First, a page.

Building an Expertise in Gender
Educate!’s Gender Project
Educate! has an outsized impact on girls. To better understand this impact, this year we launched a comprehensive research and development project to create new strategies for addressing the gender challenges our students face. Now, more than ever, we believe it is critical to be thoughtful and intentional in developing our girls empowerment strategy to maximize their empowerment as we scale.
Our primary aim was to develop the most thoughtful and effective tools to understand our gender impact and challenges, while also creating interventions that would make meaningful progress toward increasing gender equity for students, teachers, and Educate! staff.
Along with in-depth research through focus groups and key informant interviews, we created and tested interventions to support gender justice, including designing a more gender-responsive Skills Course, launching a gender workshop for Educate! Experience Association teachers and administrators, and challenging Ugandan educators to create a Gender Code of Behavior at their schools.
A Gender-Responsive Skills Course
We made changes to the Educate! curriculum to focus more speciﬁcally on gender equality. For example, course case studies now include more female entrepreneurs and women in professional leadership positions so that our female Scholars see themselves reﬂected in the success stories. Educate! Mentors also completed a comprehensive gender training so they can effectively facilitate the gender-responsive curriculum and be sensitive to the unique obstacles girls face in the classroom. Our goal is to elicit more female participation in class discussions and activities and to shift negative mindsets around girls holding leadership positions and working outside the home.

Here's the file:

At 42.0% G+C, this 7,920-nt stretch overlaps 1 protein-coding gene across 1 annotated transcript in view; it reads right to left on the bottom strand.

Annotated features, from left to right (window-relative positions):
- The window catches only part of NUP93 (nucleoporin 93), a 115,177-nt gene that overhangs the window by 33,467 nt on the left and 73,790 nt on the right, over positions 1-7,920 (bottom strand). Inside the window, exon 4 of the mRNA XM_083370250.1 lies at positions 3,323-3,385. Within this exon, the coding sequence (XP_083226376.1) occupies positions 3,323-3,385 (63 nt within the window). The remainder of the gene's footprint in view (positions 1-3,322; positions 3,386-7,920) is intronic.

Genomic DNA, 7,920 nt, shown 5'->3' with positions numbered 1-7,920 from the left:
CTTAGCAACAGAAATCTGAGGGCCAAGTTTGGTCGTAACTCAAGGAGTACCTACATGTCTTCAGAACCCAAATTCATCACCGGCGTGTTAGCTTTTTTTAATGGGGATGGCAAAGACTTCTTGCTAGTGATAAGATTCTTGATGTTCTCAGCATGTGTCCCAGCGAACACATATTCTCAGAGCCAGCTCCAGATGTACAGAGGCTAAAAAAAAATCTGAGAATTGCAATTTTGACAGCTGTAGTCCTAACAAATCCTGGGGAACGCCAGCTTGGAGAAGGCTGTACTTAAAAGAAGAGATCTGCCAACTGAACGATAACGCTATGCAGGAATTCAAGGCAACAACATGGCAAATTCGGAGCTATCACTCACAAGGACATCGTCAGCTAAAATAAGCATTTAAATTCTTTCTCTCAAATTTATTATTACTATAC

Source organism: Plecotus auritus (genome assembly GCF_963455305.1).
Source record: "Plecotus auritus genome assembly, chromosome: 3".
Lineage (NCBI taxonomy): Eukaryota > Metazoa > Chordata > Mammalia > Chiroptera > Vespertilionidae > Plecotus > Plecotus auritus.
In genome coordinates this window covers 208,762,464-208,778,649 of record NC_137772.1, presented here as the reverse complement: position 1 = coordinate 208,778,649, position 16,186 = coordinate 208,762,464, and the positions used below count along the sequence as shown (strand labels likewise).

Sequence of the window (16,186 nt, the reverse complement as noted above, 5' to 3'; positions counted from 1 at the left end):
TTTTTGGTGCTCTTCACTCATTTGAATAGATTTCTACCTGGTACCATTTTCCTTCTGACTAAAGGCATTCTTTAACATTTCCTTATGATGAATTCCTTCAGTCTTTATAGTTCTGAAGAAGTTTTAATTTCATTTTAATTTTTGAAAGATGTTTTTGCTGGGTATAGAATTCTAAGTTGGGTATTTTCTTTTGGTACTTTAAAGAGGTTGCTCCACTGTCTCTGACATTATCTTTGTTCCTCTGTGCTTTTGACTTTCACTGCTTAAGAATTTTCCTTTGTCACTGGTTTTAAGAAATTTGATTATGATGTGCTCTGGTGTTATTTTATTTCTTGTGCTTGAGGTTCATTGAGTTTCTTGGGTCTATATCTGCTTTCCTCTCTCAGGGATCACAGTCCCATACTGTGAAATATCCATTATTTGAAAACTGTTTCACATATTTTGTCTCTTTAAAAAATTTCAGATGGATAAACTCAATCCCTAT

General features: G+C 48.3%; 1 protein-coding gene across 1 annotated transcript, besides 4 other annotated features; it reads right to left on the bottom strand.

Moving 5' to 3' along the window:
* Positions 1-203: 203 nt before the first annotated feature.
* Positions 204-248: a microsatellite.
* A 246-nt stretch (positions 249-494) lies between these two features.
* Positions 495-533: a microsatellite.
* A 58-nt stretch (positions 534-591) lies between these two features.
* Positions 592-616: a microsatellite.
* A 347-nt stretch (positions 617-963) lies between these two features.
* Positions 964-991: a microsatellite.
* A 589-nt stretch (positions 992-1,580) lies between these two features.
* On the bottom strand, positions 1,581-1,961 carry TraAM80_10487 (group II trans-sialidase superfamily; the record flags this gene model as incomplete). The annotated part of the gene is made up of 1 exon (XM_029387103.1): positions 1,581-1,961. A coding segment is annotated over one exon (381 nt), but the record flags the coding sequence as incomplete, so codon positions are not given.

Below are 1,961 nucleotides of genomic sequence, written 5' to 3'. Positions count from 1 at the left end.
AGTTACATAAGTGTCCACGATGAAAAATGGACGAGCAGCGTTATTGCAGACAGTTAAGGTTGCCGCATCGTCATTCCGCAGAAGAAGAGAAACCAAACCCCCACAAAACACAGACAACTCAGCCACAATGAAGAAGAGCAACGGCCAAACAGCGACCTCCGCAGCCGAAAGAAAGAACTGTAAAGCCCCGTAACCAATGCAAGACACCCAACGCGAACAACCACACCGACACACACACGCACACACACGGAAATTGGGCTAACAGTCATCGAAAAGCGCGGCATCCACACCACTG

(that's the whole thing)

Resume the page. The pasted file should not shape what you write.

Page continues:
The below activity was a gender-focused addition to a lesson in the second term. After Scholars brainstormed solutions for the male and female characters in the example, the Educate! Mentor helped students evaluate how gender influenced the options Scholars thought that each student had available to them. The Mentor then encouraged students to think beyond gender constraints to recognize all the opportunities available to them, regardless of gender.
Gender-themed Mentoring Week
Mentoring Week is the centerpiece of the term three curriculum and has great impact on the culture of the entire student body, staff, and teachers.
The theme for 2015’s Mentoring Week was “Gender Awareness in Entrepreneurship”, and it provided an excellent starting point for tackling negative gender perceptions and stereotypes by addressing topics like female leadership, women in business, sexual harassment, and male peer pressure.
Each Educate! Scholar was encouraged to lead a school-wide event related to gender during the week, which included everything from debates and coaching sessions to games and dramas. Skits acting out disempowerment and empowerment for boys and girls were popular activities for Scholars to understand the topic. Students took on total responsibility for the success of the week and even invited guest speakers and made presentations to the entire student body.
98% of all Educate! partner schools held Mentoring Weeks.
A Gender Workshop for Educators